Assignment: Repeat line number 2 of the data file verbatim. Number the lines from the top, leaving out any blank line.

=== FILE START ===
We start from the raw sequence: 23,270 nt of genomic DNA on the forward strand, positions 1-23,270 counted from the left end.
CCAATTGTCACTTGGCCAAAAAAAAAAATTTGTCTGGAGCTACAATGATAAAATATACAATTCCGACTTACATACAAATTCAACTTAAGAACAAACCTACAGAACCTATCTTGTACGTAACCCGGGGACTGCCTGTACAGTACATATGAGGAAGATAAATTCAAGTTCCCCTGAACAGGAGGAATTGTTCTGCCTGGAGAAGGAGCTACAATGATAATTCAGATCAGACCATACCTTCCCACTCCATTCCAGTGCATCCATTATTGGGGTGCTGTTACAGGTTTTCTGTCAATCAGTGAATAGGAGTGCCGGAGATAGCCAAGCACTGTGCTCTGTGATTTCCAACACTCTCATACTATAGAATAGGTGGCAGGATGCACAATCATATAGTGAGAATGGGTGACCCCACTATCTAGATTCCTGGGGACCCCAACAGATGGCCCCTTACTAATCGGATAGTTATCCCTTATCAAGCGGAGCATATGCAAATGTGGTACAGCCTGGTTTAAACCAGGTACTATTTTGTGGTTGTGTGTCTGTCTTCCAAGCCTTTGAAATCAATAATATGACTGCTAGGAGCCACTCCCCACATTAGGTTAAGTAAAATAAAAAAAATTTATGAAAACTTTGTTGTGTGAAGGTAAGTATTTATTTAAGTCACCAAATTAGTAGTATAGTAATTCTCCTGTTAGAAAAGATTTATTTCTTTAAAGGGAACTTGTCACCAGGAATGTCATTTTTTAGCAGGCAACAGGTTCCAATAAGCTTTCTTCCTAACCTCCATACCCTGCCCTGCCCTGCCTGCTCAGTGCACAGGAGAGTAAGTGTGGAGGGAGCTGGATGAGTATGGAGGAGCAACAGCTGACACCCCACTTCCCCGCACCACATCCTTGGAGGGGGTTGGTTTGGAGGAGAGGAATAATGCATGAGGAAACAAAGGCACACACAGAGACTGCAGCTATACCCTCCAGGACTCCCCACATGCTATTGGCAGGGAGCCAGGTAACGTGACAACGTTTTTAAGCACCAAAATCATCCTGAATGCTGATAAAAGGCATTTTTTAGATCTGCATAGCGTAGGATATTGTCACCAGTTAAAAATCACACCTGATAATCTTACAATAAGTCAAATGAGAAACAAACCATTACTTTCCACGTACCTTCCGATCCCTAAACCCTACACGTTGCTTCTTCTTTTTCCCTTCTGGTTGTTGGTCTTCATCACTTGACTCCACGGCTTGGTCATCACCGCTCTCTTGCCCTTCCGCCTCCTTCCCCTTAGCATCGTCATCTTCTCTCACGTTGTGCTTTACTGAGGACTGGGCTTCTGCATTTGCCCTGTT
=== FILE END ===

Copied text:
CCAATTGTCACTTGGCCAAAAAAAAAAATTTGTCTGGAGCTACAATGATAAAATATACAATTCCGACTTACATACAAATTCAACTTAAGAACAAACCTACAGAACCTATCTTGTACGTAACCCGGGGACTGCCTGTACAGTACATATGAGGAAGATAAATTCAAGTTCCCCTGAACAGGAGGAATTGTTCTGCCTGGAGAAGGAGCTACAATGATAATTCAGATCAGACCATACCTTCCCACTCCATTCCAGTGCATCCATTATTGGGGTGCTGTTACAGGTTTTCTGTCAATCAGTGAATAGGAGTGCCGGAGATAGCCAAGCACTGTGCTCTGTGATTTCCAACACTCTCATACTATAGAATAGGTGGCAGGATGCACAATCATATAGTGAGAATGGGTGACCCCACTATCTAGATTCCTGGGGACCCCAACAGATGGCCCCTTACTAATCGGATAGTTATCCCTTATCAAGCGGAGCATATGCAAATGTGGTACAGCCTGGTTTAAACCAGGTACTATTTTGTGGTTGTGTGTCTGTCTTCCAAGCCTTTGAAATCAATAATATGACTGCTAGGAGCCACTCCCCACATTAGGTTAAGTAAAATAAAAAAAATTTATGAAAACTTTGTTGTGTGAAGGTAAGTATTTATTTAAGTCACCAAATTAGTAGTATAGTAATTCTCCTGTTAGAAAAGATTTATTTCTTTAAAGGGAACTTGTCACCAGGAATGTCATTTTTTAGCAGGCAACAGGTTCCAATAAGCTTTCTTCCTAACCTCCATACCCTGCCCTGCCCTGCCTGCTCAGTGCACAGGAGAGTAAGTGTGGAGGGAGCTGGATGAGTATGGAGGAGCAACAGCTGACACCCCACTTCCCCGCACCACATCCTTGGAGGGGGTTGGTTTGGAGGAGAGGAATAATGCATGAGGAAACAAAGGCACACACAGAGACTGCAGCTATACCCTCCAGGACTCCCCACATGCTATTGGCAGGGAGCCAGGTAACGTGACAACGTTTTTAAGCACCAAAATCATCCTGAATGCTGATAAAAGGCATTTTTTAGATCTGCATAGCGTAGGATATTGTCACCAGTTAAAAATCACACCTGATAATCTTACAATAAGTCAAATGAGAAACAAACCATTACTTTCCACGTACCTTCCGATCCCTAAACCCTACACGTTGCTTCTTCTTTTTCCCTTCTGGTTGTTGGTCTTCATCACTTGACTCCACGGCTTGGTCATCACCGCTCTCTTGCCCTTCCGCCTCCTTCCCCTTAGCATCGTCATCTTCTCTCACGTTGTGCTTTACTGAGGACTGGGCTTCTGCATTTGCCCTGTT